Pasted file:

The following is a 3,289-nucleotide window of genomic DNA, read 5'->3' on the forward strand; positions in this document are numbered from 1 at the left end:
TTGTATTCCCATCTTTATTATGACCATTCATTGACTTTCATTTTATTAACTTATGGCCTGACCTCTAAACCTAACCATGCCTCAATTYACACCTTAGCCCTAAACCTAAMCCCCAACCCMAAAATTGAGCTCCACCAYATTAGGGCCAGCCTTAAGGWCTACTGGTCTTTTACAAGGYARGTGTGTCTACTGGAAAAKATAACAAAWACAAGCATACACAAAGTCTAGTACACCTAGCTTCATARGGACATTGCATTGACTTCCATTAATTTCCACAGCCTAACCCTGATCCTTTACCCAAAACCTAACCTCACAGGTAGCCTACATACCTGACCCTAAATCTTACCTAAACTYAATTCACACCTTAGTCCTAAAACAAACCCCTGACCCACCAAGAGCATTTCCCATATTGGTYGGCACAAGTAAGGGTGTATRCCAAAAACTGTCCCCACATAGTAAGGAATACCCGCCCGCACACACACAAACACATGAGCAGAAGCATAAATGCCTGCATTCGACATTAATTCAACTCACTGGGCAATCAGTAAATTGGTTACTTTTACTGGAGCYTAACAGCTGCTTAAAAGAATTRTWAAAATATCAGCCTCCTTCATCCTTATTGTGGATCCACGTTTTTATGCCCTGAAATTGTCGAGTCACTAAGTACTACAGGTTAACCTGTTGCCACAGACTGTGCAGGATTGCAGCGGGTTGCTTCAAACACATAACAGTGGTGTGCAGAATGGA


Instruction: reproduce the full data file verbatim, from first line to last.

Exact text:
The following is a 3,289-nucleotide window of genomic DNA, read 5'->3' on the forward strand; positions in this document are numbered from 1 at the left end:
TTGTATTCCCATCTTTATTATGACCATTCATTGACTTTCATTTTATTAACTTATGGCCTGACCTCTAAACCTAACCATGCCTCAATTYACACCTTAGCCCTAAACCTAAMCCCCAACCCMAAAATTGAGCTCCACCAYATTAGGGCCAGCCTTAAGGWCTACTGGTCTTTTACAAGGYARGTGTGTCTACTGGAAAAKATAACAAAWACAAGCATACACAAAGTCTAGTACACCTAGCTTCATARGGACATTGCATTGACTTCCATTAATTTCCACAGCCTAACCCTGATCCTTTACCCAAAACCTAACCTCACAGGTAGCCTACATACCTGACCCTAAATCTTACCTAAACTYAATTCACACCTTAGTCCTAAAACAAACCCCTGACCCACCAAGAGCATTTCCCATATTGGTYGGCACAAGTAAGGGTGTATRCCAAAAACTGTCCCCACATAGTAAGGAATACCCGCCCGCACACACACAAACACATGAGCAGAAGCATAAATGCCTGCATTCGACATTAATTCAACTCACTGGGCAATCAGTAAATTGGTTACTTTTACTGGAGCYTAACAGCTGCTTAAAAGAATTRTWAAAATATCAGCCTCCTTCATCCTTATTGTGGATCCACGTTTTTATGCCCTGAAATTGTCGAGTCACTAAGTACTACAGGTTAACCTGTTGCCACAGACTGTGCAGGATTGCAGCGGGTTGCTTCAAACACATAACAGTGGTGTGCAGAATGGA